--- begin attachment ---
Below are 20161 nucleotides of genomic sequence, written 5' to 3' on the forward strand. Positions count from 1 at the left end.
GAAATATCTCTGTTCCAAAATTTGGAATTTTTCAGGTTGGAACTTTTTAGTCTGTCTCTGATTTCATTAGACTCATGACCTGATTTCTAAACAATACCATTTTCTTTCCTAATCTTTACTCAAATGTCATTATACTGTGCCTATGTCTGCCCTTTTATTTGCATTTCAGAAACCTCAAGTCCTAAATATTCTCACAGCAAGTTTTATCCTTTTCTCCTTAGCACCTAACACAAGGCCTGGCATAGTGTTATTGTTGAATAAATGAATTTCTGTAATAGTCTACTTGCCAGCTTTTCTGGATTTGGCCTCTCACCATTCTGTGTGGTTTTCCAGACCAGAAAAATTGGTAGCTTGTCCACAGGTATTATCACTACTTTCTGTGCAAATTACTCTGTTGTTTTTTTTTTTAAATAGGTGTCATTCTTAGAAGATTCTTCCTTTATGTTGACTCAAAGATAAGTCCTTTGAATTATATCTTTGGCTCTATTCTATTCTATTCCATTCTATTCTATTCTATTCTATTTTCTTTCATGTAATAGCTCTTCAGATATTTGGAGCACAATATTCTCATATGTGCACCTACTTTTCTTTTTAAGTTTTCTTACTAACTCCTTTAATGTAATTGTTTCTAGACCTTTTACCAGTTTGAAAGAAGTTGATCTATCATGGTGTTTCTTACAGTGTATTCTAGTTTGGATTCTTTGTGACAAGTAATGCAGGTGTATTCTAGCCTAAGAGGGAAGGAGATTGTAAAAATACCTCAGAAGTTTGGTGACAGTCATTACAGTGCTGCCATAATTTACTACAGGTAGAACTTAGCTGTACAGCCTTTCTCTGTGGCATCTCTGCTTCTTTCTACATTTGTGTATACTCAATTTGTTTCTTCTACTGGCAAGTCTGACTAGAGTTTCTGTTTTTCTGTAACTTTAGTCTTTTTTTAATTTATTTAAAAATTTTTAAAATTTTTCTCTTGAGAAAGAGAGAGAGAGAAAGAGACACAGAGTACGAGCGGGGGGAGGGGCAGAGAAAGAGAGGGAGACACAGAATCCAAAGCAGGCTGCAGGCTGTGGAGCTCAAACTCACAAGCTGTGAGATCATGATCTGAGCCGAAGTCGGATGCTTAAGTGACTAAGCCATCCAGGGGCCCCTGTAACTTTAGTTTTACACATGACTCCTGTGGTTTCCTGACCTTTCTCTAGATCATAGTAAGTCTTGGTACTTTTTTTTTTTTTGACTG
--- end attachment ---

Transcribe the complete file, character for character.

Below are 20161 nucleotides of genomic sequence, written 5' to 3' on the forward strand. Positions count from 1 at the left end.
GAAATATCTCTGTTCCAAAATTTGGAATTTTTCAGGTTGGAACTTTTTAGTCTGTCTCTGATTTCATTAGACTCATGACCTGATTTCTAAACAATACCATTTTCTTTCCTAATCTTTACTCAAATGTCATTATACTGTGCCTATGTCTGCCCTTTTATTTGCATTTCAGAAACCTCAAGTCCTAAATATTCTCACAGCAAGTTTTATCCTTTTCTCCTTAGCACCTAACACAAGGCCTGGCATAGTGTTATTGTTGAATAAATGAATTTCTGTAATAGTCTACTTGCCAGCTTTTCTGGATTTGGCCTCTCACCATTCTGTGTGGTTTTCCAGACCAGAAAAATTGGTAGCTTGTCCACAGGTATTATCACTACTTTCTGTGCAAATTACTCTGTTGTTTTTTTTTTTAAATAGGTGTCATTCTTAGAAGATTCTTCCTTTATGTTGACTCAAAGATAAGTCCTTTGAATTATATCTTTGGCTCTATTCTATTCTATTCCATTCTATTCTATTCTATTCTATTTTCTTTCATGTAATAGCTCTTCAGATATTTGGAGCACAATATTCTCATATGTGCACCTACTTTTCTTTTTAAGTTTTCTTACTAACTCCTTTAATGTAATTGTTTCTAGACCTTTTACCAGTTTGAAAGAAGTTGATCTATCATGGTGTTTCTTACAGTGTATTCTAGTTTGGATTCTTTGTGACAAGTAATGCAGGTGTATTCTAGCCTAAGAGGGAAGGAGATTGTAAAAATACCTCAGAAGTTTGGTGACAGTCATTACAGTGCTGCCATAATTTACTACAGGTAGAACTTAGCTGTACAGCCTTTCTCTGTGGCATCTCTGCTTCTTTCTACATTTGTGTATACTCAATTTGTTTCTTCTACTGGCAAGTCTGACTAGAGTTTCTGTTTTTCTGTAACTTTAGTCTTTTTTTAATTTATTTAAAAATTTTTAAAATTTTTCTCTTGAGAAAGAGAGAGAGAGAAAGAGACACAGAGTACGAGCGGGGGGAGGGGCAGAGAAAGAGAGGGAGACACAGAATCCAAAGCAGGCTGCAGGCTGTGGAGCTCAAACTCACAAGCTGTGAGATCATGATCTGAGCCGAAGTCGGATGCTTAAGTGACTAAGCCATCCAGGGGCCCCTGTAACTTTAGTTTTACACATGACTCCTGTGGTTTCCTGACCTTTCTCTAGATCATAGTAAGTCTTGGTACTTTTTTTTTTTTTGACTG